At the time of Jesus’ birth Palestine was ruled by the Roman Empire; the Gospel of Luke refers to Caesar Augustus as the sovereign at the time(Luke 2) and the Senate appointed Herod as king of the region. The majority of residents in Palestine at the time were Jewish.
The Jews were hostile towards the Roman rulers who tried to bring the Jews into submission by implementing taxes and introducing Roman culture to the cities. Most of the Romans were idol worshipers, non-religious or believed in folklore and superstition. Following the birth of Christ and his subsequent rise to being the leader of a new faith the Jews were faced with yet another “foreign” belief in their midst. Jesus’ crucifixion was an attempt to squelch the growing belief in what became Christianity.
During Christ’s lifetime and following his crucifixion Bethlehem’s population of 300-1,000 people was still predominantly Jewish with a few minor faiths for example there was one honoring the God of Fertility. As Christianity gained popularity in Palestine Bethlehem’s Christian population also grew. However with the Jewish Revolution of Bar-Kokhba in 135AD the Romans were merciless and in their fight to wipe out the Jews they effectively wiped out the small Christian population of Palestine. In 31AD Emperor Constantine was converted to Christianity and followers of Jesus in Palestine could now worship Jesus openly. Constantine’s mother, Helena traveled to Palestine where she set about clarifying the location of Biblical sites and erecting churches and monasteries to mark the holy places. Helena commissioned the construction of the Church of the Nativity in Bethlehem over the traditional site of Jesus’ birth. With the acceptance of Christianity in Palestine there was a large influx of Christians from across the Roman Empire. During the Byzantine period Christianity flourished in the Holy Land and Christianity became the majority faith.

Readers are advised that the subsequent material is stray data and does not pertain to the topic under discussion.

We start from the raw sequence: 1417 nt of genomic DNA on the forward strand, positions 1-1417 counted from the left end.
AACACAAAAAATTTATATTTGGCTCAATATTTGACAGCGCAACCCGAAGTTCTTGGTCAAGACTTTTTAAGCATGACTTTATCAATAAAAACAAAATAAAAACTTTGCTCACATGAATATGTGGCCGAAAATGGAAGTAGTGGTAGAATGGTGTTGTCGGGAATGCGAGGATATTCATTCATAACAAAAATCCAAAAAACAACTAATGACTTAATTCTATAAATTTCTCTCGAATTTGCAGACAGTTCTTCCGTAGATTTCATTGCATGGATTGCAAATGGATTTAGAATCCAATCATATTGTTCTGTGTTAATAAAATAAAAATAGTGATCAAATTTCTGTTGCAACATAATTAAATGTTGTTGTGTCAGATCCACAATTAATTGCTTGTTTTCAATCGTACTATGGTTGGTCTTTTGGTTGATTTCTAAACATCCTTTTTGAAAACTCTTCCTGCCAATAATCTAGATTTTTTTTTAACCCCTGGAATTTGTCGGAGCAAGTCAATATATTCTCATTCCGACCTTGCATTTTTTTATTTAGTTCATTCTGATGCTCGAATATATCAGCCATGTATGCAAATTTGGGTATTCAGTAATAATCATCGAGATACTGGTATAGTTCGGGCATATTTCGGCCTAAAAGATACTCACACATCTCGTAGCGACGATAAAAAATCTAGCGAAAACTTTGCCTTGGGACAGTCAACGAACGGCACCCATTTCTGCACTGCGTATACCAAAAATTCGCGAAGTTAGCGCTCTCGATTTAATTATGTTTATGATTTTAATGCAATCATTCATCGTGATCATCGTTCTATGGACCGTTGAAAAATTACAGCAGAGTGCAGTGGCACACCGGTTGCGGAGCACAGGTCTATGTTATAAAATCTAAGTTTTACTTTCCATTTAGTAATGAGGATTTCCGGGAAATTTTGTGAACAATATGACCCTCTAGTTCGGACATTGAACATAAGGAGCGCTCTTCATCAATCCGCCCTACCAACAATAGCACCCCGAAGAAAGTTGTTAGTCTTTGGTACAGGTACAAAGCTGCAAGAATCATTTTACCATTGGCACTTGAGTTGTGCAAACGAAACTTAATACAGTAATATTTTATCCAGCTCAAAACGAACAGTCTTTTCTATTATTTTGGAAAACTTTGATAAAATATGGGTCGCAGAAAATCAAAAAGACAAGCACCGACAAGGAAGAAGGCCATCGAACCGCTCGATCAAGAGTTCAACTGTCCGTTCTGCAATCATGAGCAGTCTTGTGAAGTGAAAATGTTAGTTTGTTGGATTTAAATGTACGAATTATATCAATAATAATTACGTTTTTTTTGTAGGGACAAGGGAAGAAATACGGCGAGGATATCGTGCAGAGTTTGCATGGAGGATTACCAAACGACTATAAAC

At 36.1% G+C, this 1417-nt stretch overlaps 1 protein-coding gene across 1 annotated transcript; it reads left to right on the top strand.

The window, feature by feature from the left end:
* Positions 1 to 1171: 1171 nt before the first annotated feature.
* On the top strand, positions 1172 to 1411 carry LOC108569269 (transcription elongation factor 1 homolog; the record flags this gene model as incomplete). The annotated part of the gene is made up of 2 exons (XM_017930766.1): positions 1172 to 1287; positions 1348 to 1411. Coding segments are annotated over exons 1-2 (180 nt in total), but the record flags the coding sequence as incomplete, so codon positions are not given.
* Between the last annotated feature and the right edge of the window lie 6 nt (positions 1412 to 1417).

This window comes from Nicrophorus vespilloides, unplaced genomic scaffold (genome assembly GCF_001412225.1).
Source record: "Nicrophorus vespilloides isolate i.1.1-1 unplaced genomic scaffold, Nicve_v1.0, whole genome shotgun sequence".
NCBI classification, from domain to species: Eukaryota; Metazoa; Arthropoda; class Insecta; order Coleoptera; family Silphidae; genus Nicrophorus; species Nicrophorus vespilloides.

Muslim Arabs invaded the Holy Land in 640 and Christians were reduced to servitude and forbidden to preach their faith to Muslims. It was during this period that many Christians in the Holy Land adopted Arabic as their spoken language. Christianity did not die out all together during the Muslim rule. Several Christian sects including the Greek Orthodox, Syrian, Armenian, Copts and Ethiopian Orthodox survived. The Palestinian Christian community began to form a recognizable identity. The Crusaders came and went; the various Muslim rulers also rose and fell but the Christians remained faithful to the Biblical sits of the Holy Land and continued to worship in Bethlehem.
Christians in Bethlehem
The Christians of Bethlehem were gradually integrated into the Arab society adopting the Arab language, culture and identity. A large number of the Bethlehem Christian inhabitants were already of ethnic Arab descent. Two large Bethlehem Arab Christian clans traced their ancestry back to the Ghassaids clans who originated in Yemen and Jordan. Under Ottoman rule Christians made up 60% of the Bethlehem population in the 16th century. In 1867 an American visitor to Bethlehem wrote that the population of 3,000-4,000 was comprised on approximately 100 Protestants, 300 Muslims, a few Armenians and the rest were affiliated to the Latin or Greek Church with no Jewish inhabitants.
Christianity in Palestine in the 20th Century
In 1948 Bethlehem was home to 85% Christians, mostly of Greek Orthodox and Roman Catholic denomination, with 13% Muslims and the remaining 2% unspecified. In 1967 Bethlehem had 14,439 residents of which 46.1% were Christians and the rest Muslim.
In 1993 the Palestinian authority took over control of the West Bank and the Gaza Strip gaining limited self-government. Since the PA took over the West Bank (including Bethlehem) the number of Christians in Bethlehem has dropped from 60% to 30% of the population. However the PA has done its best to draw Christian tourists to the city by investing millions in infrastructure, hotels and other tourist facilities.